Panic Time at Chrysler – Mandatory “Vacations” for All
The New York Times, fresh of the exposure, er . . ., disclosure of former New York Governor Spitzer’s maledictions, has disclosed the latest reason to believe that Chrysler is down to counting the remaining pennies in the jar:
The mandatory “vacation.”
You may figure that when you work for a company, you get to pick the time of your vacation.
But not at Bob Nardelli’s Chrysler.
Chrysler, according to the Times, has informed all of its employees in “non-critical” positions that they’re going to take a two-week lay-off in the middle of July. The lay-off extends to hourly and salaried employees and, further, the employees are required to take it as vacation time.
(more after the jump)
Here’s how the ever candid Mr. Nardelli put it, in an e-mail sent to employees:
“As a private company, we all need to think like owners and do our part to accelerate Chrysler’s recovery and transformation.
“One idea that we have taken a fresh look at is the implementation of a two-week mandatory vacation shutdown. This year, in order to create better alignment and efficiency across organizational lines and boost productivity, Chrysler will use a corporate-wide vacation shutdown for the weeks of July 7 and July 14.”
Ordinarily, car companies close plants during the summer as they make tooling changes to produce new models. They do not close non-manufacturing operations and these change-over closures do not affect non-production workers.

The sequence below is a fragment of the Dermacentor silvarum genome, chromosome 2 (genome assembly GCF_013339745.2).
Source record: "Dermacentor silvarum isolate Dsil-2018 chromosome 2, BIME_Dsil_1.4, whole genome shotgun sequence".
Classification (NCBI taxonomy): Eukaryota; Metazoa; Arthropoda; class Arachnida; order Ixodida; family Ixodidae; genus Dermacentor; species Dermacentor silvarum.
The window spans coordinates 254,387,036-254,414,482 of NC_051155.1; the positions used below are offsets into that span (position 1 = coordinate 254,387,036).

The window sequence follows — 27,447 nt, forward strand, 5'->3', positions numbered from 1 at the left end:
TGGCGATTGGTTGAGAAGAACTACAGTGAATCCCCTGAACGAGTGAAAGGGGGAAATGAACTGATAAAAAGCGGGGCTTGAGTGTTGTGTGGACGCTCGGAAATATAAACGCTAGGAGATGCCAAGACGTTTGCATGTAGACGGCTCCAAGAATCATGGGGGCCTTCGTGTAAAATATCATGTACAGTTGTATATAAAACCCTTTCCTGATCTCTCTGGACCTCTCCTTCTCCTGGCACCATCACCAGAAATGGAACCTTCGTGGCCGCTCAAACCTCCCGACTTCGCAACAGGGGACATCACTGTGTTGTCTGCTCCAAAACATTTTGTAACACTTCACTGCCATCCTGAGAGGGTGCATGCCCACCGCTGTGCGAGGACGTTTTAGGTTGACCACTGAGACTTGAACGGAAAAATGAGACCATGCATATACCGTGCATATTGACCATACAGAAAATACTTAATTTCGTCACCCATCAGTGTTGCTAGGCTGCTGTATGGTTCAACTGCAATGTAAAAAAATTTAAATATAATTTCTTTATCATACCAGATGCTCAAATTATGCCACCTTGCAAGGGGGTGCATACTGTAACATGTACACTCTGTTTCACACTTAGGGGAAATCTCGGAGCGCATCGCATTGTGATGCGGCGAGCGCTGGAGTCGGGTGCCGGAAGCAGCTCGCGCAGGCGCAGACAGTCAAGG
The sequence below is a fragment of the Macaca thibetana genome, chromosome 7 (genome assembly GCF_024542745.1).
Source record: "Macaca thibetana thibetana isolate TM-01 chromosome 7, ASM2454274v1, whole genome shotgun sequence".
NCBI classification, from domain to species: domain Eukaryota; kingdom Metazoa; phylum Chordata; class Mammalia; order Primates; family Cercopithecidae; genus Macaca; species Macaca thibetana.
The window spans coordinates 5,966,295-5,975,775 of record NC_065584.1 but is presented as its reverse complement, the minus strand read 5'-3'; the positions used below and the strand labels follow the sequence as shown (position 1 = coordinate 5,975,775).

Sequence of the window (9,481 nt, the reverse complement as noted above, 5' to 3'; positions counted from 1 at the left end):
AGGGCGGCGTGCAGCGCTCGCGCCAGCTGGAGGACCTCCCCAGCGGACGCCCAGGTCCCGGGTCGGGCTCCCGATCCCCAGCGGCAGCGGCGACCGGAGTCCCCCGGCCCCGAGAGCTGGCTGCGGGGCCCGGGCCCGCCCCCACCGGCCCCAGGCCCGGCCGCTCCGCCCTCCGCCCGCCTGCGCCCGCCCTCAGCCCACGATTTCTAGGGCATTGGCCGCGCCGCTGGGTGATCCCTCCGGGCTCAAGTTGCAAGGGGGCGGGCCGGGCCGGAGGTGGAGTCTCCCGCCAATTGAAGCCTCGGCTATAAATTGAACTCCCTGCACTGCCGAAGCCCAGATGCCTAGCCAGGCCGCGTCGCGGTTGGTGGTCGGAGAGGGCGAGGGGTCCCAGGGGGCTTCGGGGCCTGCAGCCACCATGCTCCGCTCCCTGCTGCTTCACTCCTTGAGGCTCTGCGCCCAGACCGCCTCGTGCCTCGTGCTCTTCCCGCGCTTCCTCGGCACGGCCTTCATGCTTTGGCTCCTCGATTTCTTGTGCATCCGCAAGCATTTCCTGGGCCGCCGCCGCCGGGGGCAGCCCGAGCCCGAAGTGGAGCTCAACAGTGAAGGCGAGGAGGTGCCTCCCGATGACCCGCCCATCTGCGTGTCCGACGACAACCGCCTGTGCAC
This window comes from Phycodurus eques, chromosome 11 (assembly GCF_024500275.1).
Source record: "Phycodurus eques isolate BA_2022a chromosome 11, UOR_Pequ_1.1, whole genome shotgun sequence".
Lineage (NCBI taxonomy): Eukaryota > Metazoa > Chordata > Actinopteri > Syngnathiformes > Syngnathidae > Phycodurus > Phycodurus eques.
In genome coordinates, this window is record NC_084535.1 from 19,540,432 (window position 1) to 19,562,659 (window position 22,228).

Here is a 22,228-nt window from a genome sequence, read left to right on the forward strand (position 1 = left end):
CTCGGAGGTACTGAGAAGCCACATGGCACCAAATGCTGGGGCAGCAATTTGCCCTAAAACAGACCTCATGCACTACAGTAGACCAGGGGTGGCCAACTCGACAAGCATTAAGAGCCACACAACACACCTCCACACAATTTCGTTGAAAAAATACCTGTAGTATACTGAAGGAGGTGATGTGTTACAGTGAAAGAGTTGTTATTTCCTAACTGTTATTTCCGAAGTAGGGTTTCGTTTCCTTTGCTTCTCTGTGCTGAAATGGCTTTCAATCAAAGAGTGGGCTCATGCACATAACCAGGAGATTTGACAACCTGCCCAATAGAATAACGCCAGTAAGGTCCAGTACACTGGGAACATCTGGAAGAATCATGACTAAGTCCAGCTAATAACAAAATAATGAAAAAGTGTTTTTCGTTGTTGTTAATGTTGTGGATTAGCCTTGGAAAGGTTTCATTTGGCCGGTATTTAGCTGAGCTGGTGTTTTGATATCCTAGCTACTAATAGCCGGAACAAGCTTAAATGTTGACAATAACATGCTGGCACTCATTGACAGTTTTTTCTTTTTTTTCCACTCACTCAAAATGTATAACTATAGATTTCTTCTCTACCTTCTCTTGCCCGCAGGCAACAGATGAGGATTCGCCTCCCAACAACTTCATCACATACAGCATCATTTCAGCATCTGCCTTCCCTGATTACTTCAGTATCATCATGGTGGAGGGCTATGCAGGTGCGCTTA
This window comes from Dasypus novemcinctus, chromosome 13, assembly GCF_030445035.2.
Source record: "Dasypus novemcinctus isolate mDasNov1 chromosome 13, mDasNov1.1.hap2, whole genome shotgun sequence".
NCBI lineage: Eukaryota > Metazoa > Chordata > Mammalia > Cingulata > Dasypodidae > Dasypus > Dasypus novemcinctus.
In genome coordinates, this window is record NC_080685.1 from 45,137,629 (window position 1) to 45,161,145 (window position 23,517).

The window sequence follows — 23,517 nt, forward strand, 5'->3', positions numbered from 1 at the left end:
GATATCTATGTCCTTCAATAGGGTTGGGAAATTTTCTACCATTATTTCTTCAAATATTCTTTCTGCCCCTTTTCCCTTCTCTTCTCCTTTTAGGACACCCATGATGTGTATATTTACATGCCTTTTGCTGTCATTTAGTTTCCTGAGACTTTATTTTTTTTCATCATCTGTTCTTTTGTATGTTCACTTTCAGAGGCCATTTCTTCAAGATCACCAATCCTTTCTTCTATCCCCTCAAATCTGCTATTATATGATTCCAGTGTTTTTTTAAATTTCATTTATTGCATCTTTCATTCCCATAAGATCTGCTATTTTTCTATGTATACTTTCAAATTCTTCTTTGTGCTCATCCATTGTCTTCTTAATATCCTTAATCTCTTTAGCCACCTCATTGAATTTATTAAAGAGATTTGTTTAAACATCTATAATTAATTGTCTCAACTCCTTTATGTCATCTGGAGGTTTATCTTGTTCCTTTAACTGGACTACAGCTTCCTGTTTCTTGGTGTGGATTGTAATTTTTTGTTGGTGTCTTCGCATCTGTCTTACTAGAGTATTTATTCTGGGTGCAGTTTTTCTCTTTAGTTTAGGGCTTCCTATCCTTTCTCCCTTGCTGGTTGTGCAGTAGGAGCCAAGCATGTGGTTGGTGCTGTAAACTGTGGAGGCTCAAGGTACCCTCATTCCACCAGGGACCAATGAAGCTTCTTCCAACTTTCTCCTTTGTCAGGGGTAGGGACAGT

What’s it all mean?
It means Chrysler is desperate.
As any good union member can tell you, employees do not ordinarily feel it incumbent upon themselves to “think like owners.” Owners, after all, not only share in the risk of loss, but also stand to share in the proceeds of success. Bob Nardelli and his henchmen, it is reported, have been promised huge benefits if Chrysler can, somehow, avoid losing Cerberus’ shirt. They stand to gain much by “thinking like owners.”
But, the rest of Chrysler’s workforce?
Chrysler was, last week, reported as missing its target of buying out 10,000 workers. So, no doubt, it wants to make working for the company even less attractive.
Then, maybe they’ll just quit.
That, at least seems to be the strategy.
How long – exactly – can a company, any company, survive when it abuses those who work for it?
At Bob Nardelli’s last employer, the answer turned out to be – ‘we don’t want to find out.’ The people who had hired Nardelli decided that he was such a cancer on the company which they had built that they fired him, even though that meant paying him $160 million – that was not a typo – to go. Maturity includes, after all, the ability to admit ones mistakes, cut one’s losses, and hope you do better the next time.
But, the real answer was presented to me this past week-end, by one of my hosts at the Amelia Island Concours. This particular lady works for General Motors, and is a very organized and efficient public relations person for her employer. Any company would be happy to have the benefit of her expertise. But, she chooses to work for GM. Pushed to give reasons, she offers several, but pushed a bit further, it comes down to this: she’s third-generation GM. She’s loyal to the company, she believes in it, she believes in its future and wants to make that future come true.
Home Depot used to have people like that. They lost a lot of them, though, by letting Bob Nardelli run the company.
And now Cerberus is giving him an encore.
The irony in all this is that Chrysler has never needed loyalty in its workforce more than it does today. Loyalty, however, doesn’t come from dictating terms. It comes from leadership. And leaders always have a vision.
Having a vision, of course, implies believing there is a future.
Does Nardelli have a vision?